Taleb: I think that an oil shock would be very good because we need to be trained to finally give up on these stupid cars. We have so many alternative sources, and people are too lazy. We need to enhance anti-fragility in this area. You can move from wild randomness into mild randomness by creating some. It is like hormesis: You give someone a little bit of poison and they get stronger. Economic life gets stronger not with bailouts, but with bankruptcies.
Evolution works not with bailouts — there are no bailouts in nature — but with competition and natural selection. So you need to have some stressors and to use stressors to strengthen the system. We have not been stressed enough about the oil crisis, and it has led to a horrible situation in which the U.S. government is playing a hypocritical role driven by humanitarian forces in Libya, but at the same time supporting the Saudi royal family, essentially one tribe running a place — even giving its name to it. It is the most unstable place and the most backward of regimes in the world — all in the name of oil security.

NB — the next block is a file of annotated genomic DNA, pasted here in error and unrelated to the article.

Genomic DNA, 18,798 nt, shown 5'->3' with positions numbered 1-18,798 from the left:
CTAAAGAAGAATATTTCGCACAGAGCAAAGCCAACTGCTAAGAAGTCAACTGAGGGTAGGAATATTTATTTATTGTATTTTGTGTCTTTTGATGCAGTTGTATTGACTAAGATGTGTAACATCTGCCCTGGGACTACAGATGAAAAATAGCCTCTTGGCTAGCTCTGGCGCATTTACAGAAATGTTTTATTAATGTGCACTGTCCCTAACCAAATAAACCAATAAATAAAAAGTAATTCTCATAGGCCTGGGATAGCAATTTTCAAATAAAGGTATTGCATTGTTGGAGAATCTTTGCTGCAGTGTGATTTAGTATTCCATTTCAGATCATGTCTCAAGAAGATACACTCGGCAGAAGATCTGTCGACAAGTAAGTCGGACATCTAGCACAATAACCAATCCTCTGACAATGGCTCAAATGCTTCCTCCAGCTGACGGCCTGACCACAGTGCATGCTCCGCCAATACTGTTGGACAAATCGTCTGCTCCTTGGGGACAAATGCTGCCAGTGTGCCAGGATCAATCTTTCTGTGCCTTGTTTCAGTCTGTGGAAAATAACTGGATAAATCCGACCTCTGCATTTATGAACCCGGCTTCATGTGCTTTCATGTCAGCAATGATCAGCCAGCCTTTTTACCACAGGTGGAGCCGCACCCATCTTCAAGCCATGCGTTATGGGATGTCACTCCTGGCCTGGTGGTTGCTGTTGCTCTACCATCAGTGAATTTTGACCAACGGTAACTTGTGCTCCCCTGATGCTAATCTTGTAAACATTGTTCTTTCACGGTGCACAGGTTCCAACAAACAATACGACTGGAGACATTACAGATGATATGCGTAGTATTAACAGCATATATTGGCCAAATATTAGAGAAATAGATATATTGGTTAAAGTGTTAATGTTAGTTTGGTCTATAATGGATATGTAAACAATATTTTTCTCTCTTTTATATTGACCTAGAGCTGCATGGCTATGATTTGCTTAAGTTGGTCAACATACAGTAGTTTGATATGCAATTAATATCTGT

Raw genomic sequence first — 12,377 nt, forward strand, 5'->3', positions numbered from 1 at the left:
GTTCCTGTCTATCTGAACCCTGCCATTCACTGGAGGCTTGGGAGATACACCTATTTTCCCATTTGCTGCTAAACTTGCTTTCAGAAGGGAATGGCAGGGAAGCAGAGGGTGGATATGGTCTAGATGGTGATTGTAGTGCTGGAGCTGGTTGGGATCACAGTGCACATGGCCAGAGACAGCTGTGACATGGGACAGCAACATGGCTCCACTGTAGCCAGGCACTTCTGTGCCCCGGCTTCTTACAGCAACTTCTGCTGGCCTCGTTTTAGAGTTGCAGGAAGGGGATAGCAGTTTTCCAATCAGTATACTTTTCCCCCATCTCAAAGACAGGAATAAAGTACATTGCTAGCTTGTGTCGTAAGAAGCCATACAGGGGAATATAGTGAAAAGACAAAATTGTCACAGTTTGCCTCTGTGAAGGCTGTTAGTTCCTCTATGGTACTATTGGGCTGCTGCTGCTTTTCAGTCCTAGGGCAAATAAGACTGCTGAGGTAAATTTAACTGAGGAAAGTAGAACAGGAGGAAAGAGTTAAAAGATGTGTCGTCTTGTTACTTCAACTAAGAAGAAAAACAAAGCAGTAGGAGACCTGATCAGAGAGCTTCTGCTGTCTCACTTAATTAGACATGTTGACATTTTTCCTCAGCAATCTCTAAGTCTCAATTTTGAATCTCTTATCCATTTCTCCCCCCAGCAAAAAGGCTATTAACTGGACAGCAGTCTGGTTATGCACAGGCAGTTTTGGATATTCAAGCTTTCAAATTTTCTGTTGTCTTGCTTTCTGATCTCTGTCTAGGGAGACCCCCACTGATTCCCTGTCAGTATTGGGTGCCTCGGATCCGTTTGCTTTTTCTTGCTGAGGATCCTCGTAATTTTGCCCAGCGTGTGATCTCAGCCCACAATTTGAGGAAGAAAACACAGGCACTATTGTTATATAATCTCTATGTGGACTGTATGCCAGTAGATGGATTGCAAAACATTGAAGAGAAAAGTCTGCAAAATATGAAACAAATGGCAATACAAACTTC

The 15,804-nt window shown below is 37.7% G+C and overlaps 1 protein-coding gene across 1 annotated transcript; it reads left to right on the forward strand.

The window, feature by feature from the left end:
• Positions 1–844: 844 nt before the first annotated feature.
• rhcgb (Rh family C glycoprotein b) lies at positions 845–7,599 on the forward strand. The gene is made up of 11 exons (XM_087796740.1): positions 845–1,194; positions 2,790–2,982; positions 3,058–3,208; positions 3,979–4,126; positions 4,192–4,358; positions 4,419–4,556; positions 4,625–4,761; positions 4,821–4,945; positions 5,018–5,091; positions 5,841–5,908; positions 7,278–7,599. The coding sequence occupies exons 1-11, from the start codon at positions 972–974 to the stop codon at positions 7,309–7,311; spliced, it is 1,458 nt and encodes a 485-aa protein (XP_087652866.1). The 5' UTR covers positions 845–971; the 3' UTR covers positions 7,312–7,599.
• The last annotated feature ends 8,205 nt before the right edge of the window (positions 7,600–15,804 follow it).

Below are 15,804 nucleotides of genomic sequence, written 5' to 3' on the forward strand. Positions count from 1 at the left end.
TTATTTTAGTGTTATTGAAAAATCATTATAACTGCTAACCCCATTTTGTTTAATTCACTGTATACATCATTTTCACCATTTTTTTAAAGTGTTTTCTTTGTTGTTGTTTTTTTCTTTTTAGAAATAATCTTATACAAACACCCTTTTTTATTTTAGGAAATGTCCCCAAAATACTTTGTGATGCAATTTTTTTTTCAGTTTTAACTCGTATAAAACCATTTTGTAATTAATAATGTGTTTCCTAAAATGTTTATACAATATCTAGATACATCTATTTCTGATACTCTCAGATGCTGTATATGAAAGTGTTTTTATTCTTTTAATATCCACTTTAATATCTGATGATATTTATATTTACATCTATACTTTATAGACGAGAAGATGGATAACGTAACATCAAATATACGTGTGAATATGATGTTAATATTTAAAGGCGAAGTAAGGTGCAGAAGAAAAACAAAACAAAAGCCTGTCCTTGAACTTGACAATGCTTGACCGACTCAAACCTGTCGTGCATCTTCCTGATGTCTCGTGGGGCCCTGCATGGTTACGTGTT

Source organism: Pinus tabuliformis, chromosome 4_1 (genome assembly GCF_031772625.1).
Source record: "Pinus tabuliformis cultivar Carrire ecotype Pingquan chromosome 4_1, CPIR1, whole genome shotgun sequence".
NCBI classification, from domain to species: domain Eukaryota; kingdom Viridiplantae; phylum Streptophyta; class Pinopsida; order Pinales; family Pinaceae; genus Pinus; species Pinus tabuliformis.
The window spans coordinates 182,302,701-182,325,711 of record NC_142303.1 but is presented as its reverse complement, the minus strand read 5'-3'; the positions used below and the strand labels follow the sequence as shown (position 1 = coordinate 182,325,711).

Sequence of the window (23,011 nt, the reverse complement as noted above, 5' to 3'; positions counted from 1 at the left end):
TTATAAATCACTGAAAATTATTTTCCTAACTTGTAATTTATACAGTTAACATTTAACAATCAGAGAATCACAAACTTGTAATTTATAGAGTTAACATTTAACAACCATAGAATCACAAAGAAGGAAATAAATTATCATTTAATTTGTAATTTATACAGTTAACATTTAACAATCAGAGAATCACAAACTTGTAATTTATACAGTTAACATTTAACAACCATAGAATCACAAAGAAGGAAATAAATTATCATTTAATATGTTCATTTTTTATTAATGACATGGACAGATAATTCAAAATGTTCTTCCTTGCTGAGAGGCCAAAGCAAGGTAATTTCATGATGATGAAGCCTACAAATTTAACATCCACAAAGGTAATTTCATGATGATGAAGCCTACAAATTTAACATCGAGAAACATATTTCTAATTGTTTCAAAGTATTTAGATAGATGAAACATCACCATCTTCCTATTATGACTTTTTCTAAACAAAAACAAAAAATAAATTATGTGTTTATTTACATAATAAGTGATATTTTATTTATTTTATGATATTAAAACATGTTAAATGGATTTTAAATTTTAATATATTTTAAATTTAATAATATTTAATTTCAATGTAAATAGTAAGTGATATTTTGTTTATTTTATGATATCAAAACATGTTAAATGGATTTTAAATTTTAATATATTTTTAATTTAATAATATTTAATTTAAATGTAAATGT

And in Foreign Affairs:
Complex systems that have artificially suppressed volatility tend to become extremely fragile, while at the same time exhibiting no visible risks. In fact, they tend to be too calm and exhibit minimal variability as silent risks accumulate beneath the surface. Although the stated intention of political leaders and economic policymakers is to stabilize the system by inhibiting fluctuations, the result tends to be the opposite. These artiﬁcially constrained systems become prone to “Black Swans” — that is, they become extremely vulnerable to large-scale events that lie far from the statistical norm and were largely unpredictable to a given set of observers.
Such environments eventually experience massive blowups, catching everyone off-guard and undoing years of stability or, in some cases, ending up far worse than they were in their initial volatile state. Indeed, the longer it takes for the blowup to occur, the worse the resulting harm in both economic and political systems.
Seeking to restrict variability seems to be good policy (who does not prefer stability to chaos?), so it is with very good intentions that policymakers unwittingly increase the risk of major blowups. And it is the same misperception of the properties of natural systems that led to both the economic crisis of 2007-8 and the current turmoil in the Arab world. The policy implications are identical: to make systems robust, all risks must be visible and out in the open — fluctuat nec mergitur (it fluctuates but does not sink) goes the Latin saying.